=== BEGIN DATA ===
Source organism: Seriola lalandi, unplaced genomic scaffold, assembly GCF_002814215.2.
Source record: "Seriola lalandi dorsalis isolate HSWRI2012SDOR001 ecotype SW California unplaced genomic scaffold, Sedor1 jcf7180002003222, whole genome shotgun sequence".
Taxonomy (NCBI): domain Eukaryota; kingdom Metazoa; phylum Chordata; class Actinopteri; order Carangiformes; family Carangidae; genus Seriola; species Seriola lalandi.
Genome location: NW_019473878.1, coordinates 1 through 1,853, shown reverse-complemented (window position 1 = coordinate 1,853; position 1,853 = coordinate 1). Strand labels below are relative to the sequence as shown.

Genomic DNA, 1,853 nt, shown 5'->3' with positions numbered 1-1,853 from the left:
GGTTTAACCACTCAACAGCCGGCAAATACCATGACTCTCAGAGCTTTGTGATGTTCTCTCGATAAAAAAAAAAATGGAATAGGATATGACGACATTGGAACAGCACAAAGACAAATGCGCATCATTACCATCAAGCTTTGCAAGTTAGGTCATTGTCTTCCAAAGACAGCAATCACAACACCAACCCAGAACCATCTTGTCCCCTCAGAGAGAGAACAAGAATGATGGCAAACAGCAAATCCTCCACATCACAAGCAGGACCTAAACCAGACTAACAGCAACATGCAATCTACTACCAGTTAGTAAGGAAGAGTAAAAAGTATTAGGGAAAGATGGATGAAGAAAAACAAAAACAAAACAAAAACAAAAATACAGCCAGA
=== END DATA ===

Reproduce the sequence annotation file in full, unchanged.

Source organism: Seriola lalandi, unplaced genomic scaffold, assembly GCF_002814215.2.
Source record: "Seriola lalandi dorsalis isolate HSWRI2012SDOR001 ecotype SW California unplaced genomic scaffold, Sedor1 jcf7180002003222, whole genome shotgun sequence".
Taxonomy (NCBI): domain Eukaryota; kingdom Metazoa; phylum Chordata; class Actinopteri; order Carangiformes; family Carangidae; genus Seriola; species Seriola lalandi.
Genome location: NW_019473878.1, coordinates 1 through 1,853, shown reverse-complemented (window position 1 = coordinate 1,853; position 1,853 = coordinate 1). Strand labels below are relative to the sequence as shown.

Genomic DNA, 1,853 nt, shown 5'->3' with positions numbered 1-1,853 from the left:
GGTTTAACCACTCAACAGCCGGCAAATACCATGACTCTCAGAGCTTTGTGATGTTCTCTCGATAAAAAAAAAAATGGAATAGGATATGACGACATTGGAACAGCACAAAGACAAATGCGCATCATTACCATCAAGCTTTGCAAGTTAGGTCATTGTCTTCCAAAGACAGCAATCACAACACCAACCCAGAACCATCTTGTCCCCTCAGAGAGAGAACAAGAATGATGGCAAACAGCAAATCCTCCACATCACAAGCAGGACCTAAACCAGACTAACAGCAACATGCAATCTACTACCAGTTAGTAAGGAAGAGTAAAAAGTATTAGGGAAAGATGGATGAAGAAAAACAAAAACAAAACAAAAACAAAAATACAGCCAGA